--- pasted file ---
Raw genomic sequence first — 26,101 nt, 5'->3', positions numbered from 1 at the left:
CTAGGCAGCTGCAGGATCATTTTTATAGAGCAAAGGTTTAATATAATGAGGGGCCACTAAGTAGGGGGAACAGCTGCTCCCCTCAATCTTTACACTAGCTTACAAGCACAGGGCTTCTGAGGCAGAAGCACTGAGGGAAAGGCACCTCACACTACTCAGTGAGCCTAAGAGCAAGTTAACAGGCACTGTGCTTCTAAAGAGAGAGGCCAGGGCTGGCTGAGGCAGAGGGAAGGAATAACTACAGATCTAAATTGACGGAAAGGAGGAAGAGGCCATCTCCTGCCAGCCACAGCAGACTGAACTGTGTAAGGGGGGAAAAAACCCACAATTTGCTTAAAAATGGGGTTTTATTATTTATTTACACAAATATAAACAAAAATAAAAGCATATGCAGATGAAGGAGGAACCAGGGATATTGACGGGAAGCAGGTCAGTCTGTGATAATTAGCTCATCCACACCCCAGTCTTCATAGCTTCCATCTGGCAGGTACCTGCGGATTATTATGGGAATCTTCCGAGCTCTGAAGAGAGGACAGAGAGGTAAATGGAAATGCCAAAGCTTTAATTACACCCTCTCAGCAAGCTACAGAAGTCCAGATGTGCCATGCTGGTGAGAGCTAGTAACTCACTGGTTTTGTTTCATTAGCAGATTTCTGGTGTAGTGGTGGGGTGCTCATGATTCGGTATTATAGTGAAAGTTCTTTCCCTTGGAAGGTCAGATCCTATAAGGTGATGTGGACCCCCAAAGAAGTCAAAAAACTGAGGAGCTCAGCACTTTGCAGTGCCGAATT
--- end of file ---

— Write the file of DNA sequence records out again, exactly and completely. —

Raw genomic sequence first — 26,101 nt, 5'->3', positions numbered from 1 at the left:
CTAGGCAGCTGCAGGATCATTTTTATAGAGCAAAGGTTTAATATAATGAGGGGCCACTAAGTAGGGGGAACAGCTGCTCCCCTCAATCTTTACACTAGCTTACAAGCACAGGGCTTCTGAGGCAGAAGCACTGAGGGAAAGGCACCTCACACTACTCAGTGAGCCTAAGAGCAAGTTAACAGGCACTGTGCTTCTAAAGAGAGAGGCCAGGGCTGGCTGAGGCAGAGGGAAGGAATAACTACAGATCTAAATTGACGGAAAGGAGGAAGAGGCCATCTCCTGCCAGCCACAGCAGACTGAACTGTGTAAGGGGGGAAAAAACCCACAATTTGCTTAAAAATGGGGTTTTATTATTTATTTACACAAATATAAACAAAAATAAAAGCATATGCAGATGAAGGAGGAACCAGGGATATTGACGGGAAGCAGGTCAGTCTGTGATAATTAGCTCATCCACACCCCAGTCTTCATAGCTTCCATCTGGCAGGTACCTGCGGATTATTATGGGAATCTTCCGAGCTCTGAAGAGAGGACAGAGAGGTAAATGGAAATGCCAAAGCTTTAATTACACCCTCTCAGCAAGCTACAGAAGTCCAGATGTGCCATGCTGGTGAGAGCTAGTAACTCACTGGTTTTGTTTCATTAGCAGATTTCTGGTGTAGTGGTGGGGTGCTCATGATTCGGTATTATAGTGAAAGTTCTTTCCCTTGGAAGGTCAGATCCTATAAGGTGATGTGGACCCCCAAAGAAGTCAAAAAACTGAGGAGCTCAGCACTTTGCAGTGCCGAATT